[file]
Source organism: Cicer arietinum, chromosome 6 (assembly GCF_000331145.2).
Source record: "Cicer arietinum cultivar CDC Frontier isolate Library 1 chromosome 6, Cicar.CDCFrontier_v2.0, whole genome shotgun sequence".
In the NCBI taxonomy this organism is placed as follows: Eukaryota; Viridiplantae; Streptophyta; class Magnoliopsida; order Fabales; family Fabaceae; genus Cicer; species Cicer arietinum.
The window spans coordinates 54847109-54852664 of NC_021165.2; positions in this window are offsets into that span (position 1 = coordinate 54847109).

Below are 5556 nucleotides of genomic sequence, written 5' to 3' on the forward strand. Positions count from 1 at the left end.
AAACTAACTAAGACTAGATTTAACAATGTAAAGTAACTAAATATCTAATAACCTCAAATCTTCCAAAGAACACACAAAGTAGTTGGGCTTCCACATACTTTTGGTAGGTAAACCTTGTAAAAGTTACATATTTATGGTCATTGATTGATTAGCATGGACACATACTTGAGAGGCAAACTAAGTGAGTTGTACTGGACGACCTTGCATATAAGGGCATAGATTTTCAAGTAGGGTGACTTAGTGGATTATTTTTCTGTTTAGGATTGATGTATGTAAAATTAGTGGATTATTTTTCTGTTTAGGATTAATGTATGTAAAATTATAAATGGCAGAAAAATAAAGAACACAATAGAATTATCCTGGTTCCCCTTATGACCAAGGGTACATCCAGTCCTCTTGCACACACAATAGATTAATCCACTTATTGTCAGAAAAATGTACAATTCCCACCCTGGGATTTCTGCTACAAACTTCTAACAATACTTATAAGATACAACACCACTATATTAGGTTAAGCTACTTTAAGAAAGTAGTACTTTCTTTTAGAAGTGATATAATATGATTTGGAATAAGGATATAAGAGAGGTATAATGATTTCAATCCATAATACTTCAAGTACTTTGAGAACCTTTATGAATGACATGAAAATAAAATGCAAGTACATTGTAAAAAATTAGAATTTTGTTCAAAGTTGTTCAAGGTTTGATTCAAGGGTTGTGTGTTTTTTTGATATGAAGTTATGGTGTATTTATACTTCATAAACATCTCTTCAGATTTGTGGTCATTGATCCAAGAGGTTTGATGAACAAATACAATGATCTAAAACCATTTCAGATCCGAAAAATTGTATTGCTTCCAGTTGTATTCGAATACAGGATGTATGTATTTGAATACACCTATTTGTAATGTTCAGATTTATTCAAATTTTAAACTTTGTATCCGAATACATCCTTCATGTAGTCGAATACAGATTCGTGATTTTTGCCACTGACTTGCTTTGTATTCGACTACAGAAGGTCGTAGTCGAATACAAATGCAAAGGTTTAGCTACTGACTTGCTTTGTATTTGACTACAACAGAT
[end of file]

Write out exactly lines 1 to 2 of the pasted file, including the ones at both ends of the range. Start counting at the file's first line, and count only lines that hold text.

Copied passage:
Source organism: Cicer arietinum, chromosome 6 (assembly GCF_000331145.2).
Source record: "Cicer arietinum cultivar CDC Frontier isolate Library 1 chromosome 6, Cicar.CDCFrontier_v2.0, whole genome shotgun sequence".